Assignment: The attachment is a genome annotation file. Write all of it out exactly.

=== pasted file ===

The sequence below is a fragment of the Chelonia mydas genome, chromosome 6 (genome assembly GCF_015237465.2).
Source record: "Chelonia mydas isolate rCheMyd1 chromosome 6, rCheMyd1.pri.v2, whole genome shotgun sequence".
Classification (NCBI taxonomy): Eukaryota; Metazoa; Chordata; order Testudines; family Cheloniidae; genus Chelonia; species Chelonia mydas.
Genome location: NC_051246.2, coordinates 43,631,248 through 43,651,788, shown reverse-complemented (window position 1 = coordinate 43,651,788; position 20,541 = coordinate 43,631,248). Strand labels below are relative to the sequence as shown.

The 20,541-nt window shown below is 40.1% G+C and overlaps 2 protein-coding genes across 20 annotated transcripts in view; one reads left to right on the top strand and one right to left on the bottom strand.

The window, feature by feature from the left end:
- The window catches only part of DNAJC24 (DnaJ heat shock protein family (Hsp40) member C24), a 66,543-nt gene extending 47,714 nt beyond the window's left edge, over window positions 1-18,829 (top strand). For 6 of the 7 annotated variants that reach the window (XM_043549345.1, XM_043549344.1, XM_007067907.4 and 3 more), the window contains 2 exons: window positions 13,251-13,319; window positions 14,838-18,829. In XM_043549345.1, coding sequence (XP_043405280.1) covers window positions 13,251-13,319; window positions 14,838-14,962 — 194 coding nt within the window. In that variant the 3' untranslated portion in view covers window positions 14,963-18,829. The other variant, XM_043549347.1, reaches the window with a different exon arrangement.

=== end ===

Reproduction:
The sequence below is a fragment of the Chelonia mydas genome, chromosome 6 (genome assembly GCF_015237465.2).
Source record: "Chelonia mydas isolate rCheMyd1 chromosome 6, rCheMyd1.pri.v2, whole genome shotgun sequence".
Classification (NCBI taxonomy): Eukaryota; Metazoa; Chordata; order Testudines; family Cheloniidae; genus Chelonia; species Chelonia mydas.
Genome location: NC_051246.2, coordinates 43,631,248 through 43,651,788, shown reverse-complemented (window position 1 = coordinate 43,651,788; position 20,541 = coordinate 43,631,248). Strand labels below are relative to the sequence as shown.

The 20,541-nt window shown below is 40.1% G+C and overlaps 2 protein-coding genes across 20 annotated transcripts in view; one reads left to right on the top strand and one right to left on the bottom strand.

The window, feature by feature from the left end:
- The window catches only part of DNAJC24 (DnaJ heat shock protein family (Hsp40) member C24), a 66,543-nt gene extending 47,714 nt beyond the window's left edge, over window positions 1-18,829 (top strand). For 6 of the 7 annotated variants that reach the window (XM_043549345.1, XM_043549344.1, XM_007067907.4 and 3 more), the window contains 2 exons: window positions 13,251-13,319; window positions 14,838-18,829. In XM_043549345.1, coding sequence (XP_043405280.1) covers window positions 13,251-13,319; window positions 14,838-14,962 — 194 coding nt within the window. In that variant the 3' untranslated portion in view covers window positions 14,963-18,829. The other variant, XM_043549347.1, reaches the window with a different exon arrangement.